Would you like to build a camper yourself, but would you also like to take the environment into account? Fortunately, camping – not only with a tent, but also with a campervan – is much more sustainable than traveling by plane and staying in hotels. But there are also plenty of options to make the camper itself more sustainable. In this blog I share 6 tips.
#1 Choose a small campervan with a high emission class
Electric campers are already available, but due to their high weight, high price and sometimes the limited charging options, this market is not (yet) large enough to make it an option to many people. So there’s a good chance that you still have to rely on a diesel. That may not sound very environmentally friendly, but if you choose a relatively young car you are already making a big difference. Additionally, the camping lifestyle generally has a relatively small footprint when compared to many other ways of traveling, spending the night in an accommodation or living in a house at all. After all, in those situations you have unlimited access to electricity and water, which means that consumption is much higher than in a camper and because you also have more space, you are also more inclined to buy things that you actually don’t need at all, which causes unnecessary to consume.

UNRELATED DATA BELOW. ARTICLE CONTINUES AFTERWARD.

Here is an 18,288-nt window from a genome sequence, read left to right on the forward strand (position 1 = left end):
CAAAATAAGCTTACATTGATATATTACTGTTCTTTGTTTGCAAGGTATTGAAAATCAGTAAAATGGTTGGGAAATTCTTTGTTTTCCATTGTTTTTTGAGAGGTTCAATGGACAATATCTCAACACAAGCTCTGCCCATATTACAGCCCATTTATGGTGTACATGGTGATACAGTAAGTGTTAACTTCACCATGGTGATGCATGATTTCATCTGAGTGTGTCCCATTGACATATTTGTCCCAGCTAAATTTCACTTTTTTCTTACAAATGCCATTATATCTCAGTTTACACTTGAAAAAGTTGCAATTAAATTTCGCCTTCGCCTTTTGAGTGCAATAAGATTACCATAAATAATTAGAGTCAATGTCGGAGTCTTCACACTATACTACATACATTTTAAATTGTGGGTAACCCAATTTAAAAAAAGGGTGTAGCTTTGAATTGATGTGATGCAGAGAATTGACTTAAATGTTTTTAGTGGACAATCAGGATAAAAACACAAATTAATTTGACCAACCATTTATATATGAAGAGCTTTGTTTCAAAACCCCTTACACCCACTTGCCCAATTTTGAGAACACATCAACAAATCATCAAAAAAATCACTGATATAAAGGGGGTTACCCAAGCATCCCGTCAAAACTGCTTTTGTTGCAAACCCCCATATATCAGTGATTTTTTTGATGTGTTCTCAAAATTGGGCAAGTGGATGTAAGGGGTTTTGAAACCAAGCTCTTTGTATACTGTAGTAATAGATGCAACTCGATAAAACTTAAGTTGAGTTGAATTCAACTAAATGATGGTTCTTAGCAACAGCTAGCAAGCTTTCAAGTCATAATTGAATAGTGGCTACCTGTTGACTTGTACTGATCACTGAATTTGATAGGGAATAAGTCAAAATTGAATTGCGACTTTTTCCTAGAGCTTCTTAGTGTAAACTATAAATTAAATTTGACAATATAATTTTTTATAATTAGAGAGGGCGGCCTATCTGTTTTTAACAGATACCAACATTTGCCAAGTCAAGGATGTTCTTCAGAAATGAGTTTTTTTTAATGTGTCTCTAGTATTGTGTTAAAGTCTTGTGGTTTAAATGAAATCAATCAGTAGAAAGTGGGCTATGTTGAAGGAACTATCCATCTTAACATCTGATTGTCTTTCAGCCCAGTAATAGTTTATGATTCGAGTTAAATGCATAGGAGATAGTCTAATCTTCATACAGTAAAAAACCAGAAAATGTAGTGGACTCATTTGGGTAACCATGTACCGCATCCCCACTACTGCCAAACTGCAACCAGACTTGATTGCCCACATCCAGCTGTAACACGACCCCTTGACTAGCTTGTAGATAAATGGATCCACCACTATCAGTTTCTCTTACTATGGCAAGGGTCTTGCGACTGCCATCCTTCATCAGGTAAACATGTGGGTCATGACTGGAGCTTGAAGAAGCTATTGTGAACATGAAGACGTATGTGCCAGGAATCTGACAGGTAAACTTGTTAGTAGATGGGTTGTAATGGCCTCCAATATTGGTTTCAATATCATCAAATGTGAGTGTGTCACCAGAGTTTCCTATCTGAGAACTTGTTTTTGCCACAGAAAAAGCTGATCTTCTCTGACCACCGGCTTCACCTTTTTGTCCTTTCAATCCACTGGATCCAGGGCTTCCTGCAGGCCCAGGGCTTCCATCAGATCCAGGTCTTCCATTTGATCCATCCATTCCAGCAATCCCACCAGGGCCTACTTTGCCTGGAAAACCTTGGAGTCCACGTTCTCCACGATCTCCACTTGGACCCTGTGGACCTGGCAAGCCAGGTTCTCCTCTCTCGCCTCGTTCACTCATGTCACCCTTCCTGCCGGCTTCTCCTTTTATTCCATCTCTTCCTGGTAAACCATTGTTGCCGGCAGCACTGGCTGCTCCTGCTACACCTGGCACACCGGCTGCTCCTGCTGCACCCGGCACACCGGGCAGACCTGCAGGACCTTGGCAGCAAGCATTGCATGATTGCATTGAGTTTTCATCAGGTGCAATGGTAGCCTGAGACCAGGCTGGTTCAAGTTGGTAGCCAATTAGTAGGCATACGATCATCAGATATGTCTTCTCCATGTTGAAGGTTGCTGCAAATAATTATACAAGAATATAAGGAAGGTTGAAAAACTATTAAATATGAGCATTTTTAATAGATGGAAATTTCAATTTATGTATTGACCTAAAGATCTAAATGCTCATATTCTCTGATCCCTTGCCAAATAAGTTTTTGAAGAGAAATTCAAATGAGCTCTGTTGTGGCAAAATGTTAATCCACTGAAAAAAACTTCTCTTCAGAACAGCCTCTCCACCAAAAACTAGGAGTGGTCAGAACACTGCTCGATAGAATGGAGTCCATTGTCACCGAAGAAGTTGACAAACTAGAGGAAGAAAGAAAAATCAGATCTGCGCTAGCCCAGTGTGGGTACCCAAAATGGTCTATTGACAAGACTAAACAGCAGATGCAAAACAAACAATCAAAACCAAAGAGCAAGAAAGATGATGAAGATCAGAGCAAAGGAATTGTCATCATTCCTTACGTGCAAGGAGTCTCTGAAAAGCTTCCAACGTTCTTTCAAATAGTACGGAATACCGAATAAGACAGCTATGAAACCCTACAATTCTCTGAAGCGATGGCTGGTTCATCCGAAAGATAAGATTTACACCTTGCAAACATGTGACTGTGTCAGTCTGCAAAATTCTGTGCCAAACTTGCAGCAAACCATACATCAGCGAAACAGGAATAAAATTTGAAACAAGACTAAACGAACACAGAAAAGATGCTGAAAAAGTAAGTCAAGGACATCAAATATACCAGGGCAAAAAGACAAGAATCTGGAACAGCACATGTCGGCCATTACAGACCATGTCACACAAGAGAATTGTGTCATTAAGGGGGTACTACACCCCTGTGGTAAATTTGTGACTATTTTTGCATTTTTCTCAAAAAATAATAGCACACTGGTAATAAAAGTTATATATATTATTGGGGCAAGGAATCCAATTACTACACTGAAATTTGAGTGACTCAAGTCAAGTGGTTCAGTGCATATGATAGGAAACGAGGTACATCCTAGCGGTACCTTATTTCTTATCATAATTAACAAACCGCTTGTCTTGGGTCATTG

*For comparison: we only use 60 liters of clean water per week in the camper, go to a campsite once a week for a hot shower and use relatively little electricity due to the battery with limited capacity, while we also generate the electricity ourselves via the solar panels on the roof. Moreover, we only buy groceries (or items as replacements or when we really need something) because we simply don’t have the space for them. In short: of course things can always be improved, but no one is perfect and you can still be very sustainable with a diesel.